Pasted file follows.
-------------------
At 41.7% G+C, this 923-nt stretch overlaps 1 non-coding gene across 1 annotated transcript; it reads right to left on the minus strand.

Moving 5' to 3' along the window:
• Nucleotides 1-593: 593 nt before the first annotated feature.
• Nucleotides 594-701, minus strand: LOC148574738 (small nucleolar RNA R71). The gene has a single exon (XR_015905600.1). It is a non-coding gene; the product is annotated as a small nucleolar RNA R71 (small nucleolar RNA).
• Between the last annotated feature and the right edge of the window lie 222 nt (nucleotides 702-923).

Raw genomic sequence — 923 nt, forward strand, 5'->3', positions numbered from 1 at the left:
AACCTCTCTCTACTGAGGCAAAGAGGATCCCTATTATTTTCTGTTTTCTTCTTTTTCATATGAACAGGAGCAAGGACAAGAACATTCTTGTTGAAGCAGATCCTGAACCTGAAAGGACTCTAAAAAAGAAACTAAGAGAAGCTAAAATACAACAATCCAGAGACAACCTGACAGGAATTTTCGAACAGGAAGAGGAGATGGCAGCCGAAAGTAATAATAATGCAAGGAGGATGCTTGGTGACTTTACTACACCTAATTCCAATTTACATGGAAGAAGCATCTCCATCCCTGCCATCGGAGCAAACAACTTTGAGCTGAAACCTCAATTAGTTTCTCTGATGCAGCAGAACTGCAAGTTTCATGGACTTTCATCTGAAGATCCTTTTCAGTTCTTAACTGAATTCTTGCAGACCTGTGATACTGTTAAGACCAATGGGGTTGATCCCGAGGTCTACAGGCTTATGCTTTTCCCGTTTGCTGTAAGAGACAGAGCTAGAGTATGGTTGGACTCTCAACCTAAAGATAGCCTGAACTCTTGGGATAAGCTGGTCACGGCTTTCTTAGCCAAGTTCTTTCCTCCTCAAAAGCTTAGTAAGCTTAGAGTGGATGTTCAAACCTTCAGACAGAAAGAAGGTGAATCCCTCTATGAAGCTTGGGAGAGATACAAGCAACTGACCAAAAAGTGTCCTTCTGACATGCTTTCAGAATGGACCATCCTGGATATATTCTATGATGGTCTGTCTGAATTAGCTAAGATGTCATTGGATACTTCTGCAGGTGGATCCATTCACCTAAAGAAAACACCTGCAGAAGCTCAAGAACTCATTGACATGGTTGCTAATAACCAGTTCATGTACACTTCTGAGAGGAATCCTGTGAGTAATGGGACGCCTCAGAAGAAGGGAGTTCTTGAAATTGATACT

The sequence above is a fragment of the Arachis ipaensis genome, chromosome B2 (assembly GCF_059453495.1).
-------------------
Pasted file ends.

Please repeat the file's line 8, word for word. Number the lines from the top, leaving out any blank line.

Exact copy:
The sequence above is a fragment of the Arachis ipaensis genome, chromosome B2 (assembly GCF_059453495.1).